by Vivian N. Tran
There is so much more to a play than what the audience sees on the stage. The most essential step towards the production of any play is what happens behind the curtain. This year, the Stuart Theatre Department is producing the play, Get Smart. The play is directed by Julie Wharton, the new head of the Stuart Theatre Department.
The play is based on a comic secret agent TV series that ran in the late 60s to 1970. The action revolves around the classic struggle between good and evil, with a well meaning but goofy secret agent, Maxwell Smart, at the center of the action. He and his partner, the more astute Agent 99, have to unravel a plot to steal a very powerful new weapon.
The cast and crew members of the fall production have been rehearsing since late September, committing a lot of their time to the premiere of Get Smart.
“We have about 2 hours of rehearsal every day and on the week of the show performances, we’ll be at school every day until about 9 or 10 at night. We’re also occasionally here on Saturdays for at least a couple of hours to work on tech,” said sophomore Jessica Sharp, the stage manager for the play.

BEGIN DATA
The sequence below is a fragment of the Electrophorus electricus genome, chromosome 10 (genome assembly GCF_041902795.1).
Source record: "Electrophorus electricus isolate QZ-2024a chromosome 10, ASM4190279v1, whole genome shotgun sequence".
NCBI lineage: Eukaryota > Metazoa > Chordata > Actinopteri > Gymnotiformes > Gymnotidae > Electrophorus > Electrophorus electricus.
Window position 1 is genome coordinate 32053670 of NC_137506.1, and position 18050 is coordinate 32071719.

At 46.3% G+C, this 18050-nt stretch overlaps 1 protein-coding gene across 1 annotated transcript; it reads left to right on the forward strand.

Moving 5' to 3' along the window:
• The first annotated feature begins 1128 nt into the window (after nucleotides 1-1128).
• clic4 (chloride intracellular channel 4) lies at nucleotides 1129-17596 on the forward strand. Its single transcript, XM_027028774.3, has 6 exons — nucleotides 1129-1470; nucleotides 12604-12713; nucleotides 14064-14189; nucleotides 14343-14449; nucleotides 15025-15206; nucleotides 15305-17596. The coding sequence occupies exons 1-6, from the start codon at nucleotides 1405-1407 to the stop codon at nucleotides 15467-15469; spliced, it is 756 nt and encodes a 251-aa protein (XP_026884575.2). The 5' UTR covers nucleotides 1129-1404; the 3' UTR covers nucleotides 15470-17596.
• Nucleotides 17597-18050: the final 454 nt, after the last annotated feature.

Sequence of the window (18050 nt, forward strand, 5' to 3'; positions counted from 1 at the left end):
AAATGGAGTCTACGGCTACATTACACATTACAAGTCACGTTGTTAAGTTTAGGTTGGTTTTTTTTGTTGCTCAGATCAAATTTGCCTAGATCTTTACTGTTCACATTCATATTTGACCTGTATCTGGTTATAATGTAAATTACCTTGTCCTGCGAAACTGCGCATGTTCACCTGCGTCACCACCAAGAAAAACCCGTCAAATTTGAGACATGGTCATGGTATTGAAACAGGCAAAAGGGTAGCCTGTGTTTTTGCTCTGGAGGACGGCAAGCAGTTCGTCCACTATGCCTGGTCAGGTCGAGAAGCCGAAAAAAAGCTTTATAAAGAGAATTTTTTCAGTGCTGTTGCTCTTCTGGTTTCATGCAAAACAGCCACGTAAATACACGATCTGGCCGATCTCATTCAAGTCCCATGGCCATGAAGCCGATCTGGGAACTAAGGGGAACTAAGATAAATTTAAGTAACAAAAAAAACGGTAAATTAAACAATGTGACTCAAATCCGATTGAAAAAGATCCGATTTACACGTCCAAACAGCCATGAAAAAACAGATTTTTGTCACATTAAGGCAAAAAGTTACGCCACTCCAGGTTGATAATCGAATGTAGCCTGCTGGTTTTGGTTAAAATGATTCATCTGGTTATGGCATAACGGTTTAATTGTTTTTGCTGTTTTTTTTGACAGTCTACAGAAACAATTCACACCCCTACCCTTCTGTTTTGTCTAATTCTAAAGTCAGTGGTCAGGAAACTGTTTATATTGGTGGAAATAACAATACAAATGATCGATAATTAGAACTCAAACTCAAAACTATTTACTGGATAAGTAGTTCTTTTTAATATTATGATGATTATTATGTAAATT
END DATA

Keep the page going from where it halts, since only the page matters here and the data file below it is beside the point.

There are times when balancing daily rehearsals, academic obligations, and other commitments become difficult for cast and crew members. There are also many complications that they must overcome during rehearsals.
“The most tiring part of rehearsal is always putting energy onstage and vitality into your role after you got 2 hours of sleep and just took 3 essay tests and almost missed your cue because you may have fallen asleep on the floor backstage,” said senior Sarah Rubin, who plays Professor Zalinka.
Although involvement in the fall play is accompanied with a lot of hard work and dedication, cast and crew members find the experience enlightening because they get to interact with different people and develop a stronger bond amongst themselves.
“The rehearsals for Get Smart in particular are fun because I don’t know most of the cast very well and I get to see them in a new light. It’s really great to see how everyone interprets their part and how they’ll make it unique, funny, and charming,” said senior Karen Whitlock, who plays May.
On the week of the show performances, cast and crew members will be having a grueling week with long hours of rehearsing, but all of the casts and crews efforts will be displayed on Nov. 21. “It may seem a bit dorky and old fashion, but it is definitely worth coming to see!” said senior Echo-Celani Arnold, who plays Agent 99.